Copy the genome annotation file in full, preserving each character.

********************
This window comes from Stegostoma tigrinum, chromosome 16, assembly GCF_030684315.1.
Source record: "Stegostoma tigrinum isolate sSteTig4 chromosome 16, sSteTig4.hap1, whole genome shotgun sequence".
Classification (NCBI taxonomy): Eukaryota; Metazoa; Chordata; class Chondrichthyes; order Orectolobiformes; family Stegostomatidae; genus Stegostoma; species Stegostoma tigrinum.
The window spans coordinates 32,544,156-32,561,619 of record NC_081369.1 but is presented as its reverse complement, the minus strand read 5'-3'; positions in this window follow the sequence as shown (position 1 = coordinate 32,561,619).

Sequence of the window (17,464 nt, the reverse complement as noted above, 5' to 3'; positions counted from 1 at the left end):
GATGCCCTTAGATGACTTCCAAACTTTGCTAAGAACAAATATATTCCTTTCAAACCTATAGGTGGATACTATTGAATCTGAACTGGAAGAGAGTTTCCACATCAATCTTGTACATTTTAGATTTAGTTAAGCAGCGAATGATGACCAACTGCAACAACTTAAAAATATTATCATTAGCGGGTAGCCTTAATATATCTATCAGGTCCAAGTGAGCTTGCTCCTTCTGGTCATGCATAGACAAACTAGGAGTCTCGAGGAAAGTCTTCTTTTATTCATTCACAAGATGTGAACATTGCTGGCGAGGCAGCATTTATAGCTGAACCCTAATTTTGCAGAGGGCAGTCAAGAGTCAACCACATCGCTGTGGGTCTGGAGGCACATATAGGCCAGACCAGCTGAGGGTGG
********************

This window comes from Stegostoma tigrinum, chromosome 16, assembly GCF_030684315.1.
Source record: "Stegostoma tigrinum isolate sSteTig4 chromosome 16, sSteTig4.hap1, whole genome shotgun sequence".
Classification (NCBI taxonomy): Eukaryota; Metazoa; Chordata; class Chondrichthyes; order Orectolobiformes; family Stegostomatidae; genus Stegostoma; species Stegostoma tigrinum.
The window spans coordinates 32,544,156-32,561,619 of record NC_081369.1 but is presented as its reverse complement, the minus strand read 5'-3'; positions in this window follow the sequence as shown (position 1 = coordinate 32,561,619).

Sequence of the window (17,464 nt, the reverse complement as noted above, 5' to 3'; positions counted from 1 at the left end):
GATGCCCTTAGATGACTTCCAAACTTTGCTAAGAACAAATATATTCCTTTCAAACCTATAGGTGGATACTATTGAATCTGAACTGGAAGAGAGTTTCCACATCAATCTTGTACATTTTAGATTTAGTTAAGCAGCGAATGATGACCAACTGCAACAACTTAAAAATATTATCATTAGCGGGTAGCCTTAATATATCTATCAGGTCCAAGTGAGCTTGCTCCTTCTGGTCATGCATAGACAAACTAGGAGTCTCGAGGAAAGTCTTCTTTTATTCATTCACAAGATGTGAACATTGCTGGCGAGGCAGCATTTATAGCTGAACCCTAATTTTGCAGAGGGCAGTCAAGAGTCAACCACATCGCTGTGGGTCTGGAGGCACATATAGGCCAGACCAGCTGAGGGTGG